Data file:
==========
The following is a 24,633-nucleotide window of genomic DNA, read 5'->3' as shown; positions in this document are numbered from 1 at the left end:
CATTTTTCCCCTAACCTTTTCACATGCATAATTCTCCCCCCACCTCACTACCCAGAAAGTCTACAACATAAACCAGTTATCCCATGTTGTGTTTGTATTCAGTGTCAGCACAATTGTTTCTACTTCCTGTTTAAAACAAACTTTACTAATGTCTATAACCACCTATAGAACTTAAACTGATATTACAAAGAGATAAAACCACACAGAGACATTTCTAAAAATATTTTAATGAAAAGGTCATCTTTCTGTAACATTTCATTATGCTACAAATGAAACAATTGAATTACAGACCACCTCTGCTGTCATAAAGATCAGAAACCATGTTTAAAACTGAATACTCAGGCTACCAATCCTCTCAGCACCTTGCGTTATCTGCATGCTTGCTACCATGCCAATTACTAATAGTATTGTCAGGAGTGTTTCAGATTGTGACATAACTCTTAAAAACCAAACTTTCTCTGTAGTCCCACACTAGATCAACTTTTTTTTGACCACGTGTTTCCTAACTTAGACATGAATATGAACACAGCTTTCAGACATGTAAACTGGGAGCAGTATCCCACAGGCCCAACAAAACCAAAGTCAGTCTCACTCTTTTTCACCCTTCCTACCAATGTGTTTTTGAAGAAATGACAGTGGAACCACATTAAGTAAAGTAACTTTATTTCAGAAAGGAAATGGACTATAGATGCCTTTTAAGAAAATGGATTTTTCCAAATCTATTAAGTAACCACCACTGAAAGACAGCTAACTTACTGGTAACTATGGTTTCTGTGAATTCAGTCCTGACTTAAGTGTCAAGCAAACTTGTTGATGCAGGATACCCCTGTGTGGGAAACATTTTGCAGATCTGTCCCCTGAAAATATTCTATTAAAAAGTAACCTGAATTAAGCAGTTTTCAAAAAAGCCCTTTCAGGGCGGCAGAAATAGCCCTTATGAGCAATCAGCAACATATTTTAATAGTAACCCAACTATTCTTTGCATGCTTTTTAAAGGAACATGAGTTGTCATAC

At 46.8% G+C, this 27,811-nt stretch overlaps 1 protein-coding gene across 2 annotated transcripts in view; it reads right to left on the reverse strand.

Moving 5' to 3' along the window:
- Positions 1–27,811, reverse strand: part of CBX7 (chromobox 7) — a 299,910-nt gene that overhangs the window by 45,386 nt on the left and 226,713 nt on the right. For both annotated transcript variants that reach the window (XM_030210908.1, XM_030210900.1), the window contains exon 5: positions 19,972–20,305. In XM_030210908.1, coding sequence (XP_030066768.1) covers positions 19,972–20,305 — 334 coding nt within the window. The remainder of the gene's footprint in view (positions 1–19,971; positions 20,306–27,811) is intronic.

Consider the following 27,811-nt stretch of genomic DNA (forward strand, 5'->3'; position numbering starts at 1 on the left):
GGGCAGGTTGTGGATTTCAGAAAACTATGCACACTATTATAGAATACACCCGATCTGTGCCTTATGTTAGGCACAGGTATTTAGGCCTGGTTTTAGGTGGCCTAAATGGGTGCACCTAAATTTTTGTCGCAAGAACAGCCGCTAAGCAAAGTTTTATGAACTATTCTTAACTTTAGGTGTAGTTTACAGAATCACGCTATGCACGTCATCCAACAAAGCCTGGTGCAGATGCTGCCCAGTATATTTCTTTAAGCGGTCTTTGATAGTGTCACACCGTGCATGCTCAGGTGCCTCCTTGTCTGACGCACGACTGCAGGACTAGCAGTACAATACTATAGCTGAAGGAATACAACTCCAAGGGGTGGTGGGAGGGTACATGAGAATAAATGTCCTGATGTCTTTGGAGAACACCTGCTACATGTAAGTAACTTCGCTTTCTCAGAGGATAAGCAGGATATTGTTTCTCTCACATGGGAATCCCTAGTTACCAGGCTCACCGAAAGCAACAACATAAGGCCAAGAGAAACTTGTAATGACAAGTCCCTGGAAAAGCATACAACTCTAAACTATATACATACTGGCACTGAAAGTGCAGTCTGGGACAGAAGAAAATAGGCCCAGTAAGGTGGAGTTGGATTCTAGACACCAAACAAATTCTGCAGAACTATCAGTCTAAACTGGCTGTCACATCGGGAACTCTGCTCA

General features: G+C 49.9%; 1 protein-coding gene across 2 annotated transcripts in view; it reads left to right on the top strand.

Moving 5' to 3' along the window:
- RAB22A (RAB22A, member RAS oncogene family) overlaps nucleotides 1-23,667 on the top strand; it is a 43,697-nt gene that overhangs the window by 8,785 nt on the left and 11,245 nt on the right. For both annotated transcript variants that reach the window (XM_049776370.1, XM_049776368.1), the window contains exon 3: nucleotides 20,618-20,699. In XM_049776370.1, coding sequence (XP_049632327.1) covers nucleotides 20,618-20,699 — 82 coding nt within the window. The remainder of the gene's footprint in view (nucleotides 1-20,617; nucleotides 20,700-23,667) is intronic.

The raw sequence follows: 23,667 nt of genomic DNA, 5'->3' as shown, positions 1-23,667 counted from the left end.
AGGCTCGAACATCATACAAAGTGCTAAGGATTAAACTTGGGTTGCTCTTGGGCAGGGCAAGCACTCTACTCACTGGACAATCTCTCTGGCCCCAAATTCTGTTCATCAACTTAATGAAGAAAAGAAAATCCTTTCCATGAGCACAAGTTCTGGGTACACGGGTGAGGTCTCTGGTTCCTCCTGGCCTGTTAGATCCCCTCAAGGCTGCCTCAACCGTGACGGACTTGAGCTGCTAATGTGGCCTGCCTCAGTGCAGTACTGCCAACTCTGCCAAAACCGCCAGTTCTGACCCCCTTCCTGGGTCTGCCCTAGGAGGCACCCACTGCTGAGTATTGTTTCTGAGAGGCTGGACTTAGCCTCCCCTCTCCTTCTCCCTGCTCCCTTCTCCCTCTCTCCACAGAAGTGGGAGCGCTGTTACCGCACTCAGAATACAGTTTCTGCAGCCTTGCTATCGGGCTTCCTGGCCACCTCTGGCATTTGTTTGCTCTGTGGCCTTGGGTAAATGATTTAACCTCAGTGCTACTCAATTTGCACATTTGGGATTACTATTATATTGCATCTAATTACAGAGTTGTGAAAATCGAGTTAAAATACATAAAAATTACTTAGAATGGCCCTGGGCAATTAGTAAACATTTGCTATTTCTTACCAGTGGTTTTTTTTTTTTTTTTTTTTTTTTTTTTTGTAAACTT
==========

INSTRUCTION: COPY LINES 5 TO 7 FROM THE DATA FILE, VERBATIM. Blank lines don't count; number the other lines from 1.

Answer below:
- Positions 1–27,811, reverse strand: part of CBX7 (chromobox 7) — a 299,910-nt gene that overhangs the window by 45,386 nt on the left and 226,713 nt on the right. For both annotated transcript variants that reach the window (XM_030210908.1, XM_030210900.1), the window contains exon 5: positions 19,972–20,305. In XM_030210908.1, coding sequence (XP_030066768.1) covers positions 19,972–20,305 — 334 coding nt within the window. The remainder of the gene's footprint in view (positions 1–19,971; positions 20,306–27,811) is intronic.

Consider the following 27,811-nt stretch of genomic DNA (forward strand, 5'->3'; position numbering starts at 1 on the left):
GGGCAGGTTGTGGATTTCAGAAAACTATGCACACTATTATAGAATACACCCGATCTGTGCCTTATGTTAGGCACAGGTATTTAGGCCTGGTTTTAGGTGGCCTAAATGGGTGCACCTAAATTTTTGTCGCAAGAACAGCCGCTAAGCAAAGTTTTATGAACTATTCTTAACTTTAGGTGTAGTTTACAGAATCACGCTATGCACGTCATCCAACAAAGCCTGGTGCAGATGCTGCCCAGTATATTTCTTTAAGCGGTCTTTGATAGTGTCACACCGTGCATGCTCAGGTGCCTCCTTGTCTGACGCACGACTGCAGGACTAGCAGTACAATACTATAGCTGAAGGAATACAACTCCAAGGGGTGGTGGGAGGGTACATGAGAATAAATGTCCTGATGTCTTTGGAGAACACCTGCTACATGTAAGTAACTTCGCTTTCTCAGAGGATAAGCAGGATATTGTTTCTCTCACATGGGAATCCCTAGTTACCAGGCTCACCGAAAGCAACAACATAAGGCCAAGAGAAACTTGTAATGACAAGTCCCTGGAAAAGCATACAACTCTAAACTATATACATACTGGCACTGAAAGTGCAGTCTGGGACAGAAGAAAATAGGCCCAGTAAGGTGGAGTTGGATTCTAGACACCAAACAAATTCTGCAGAACTATCAGTCTAAACTGGCTGTCACATCGGGAACTCTGCTCA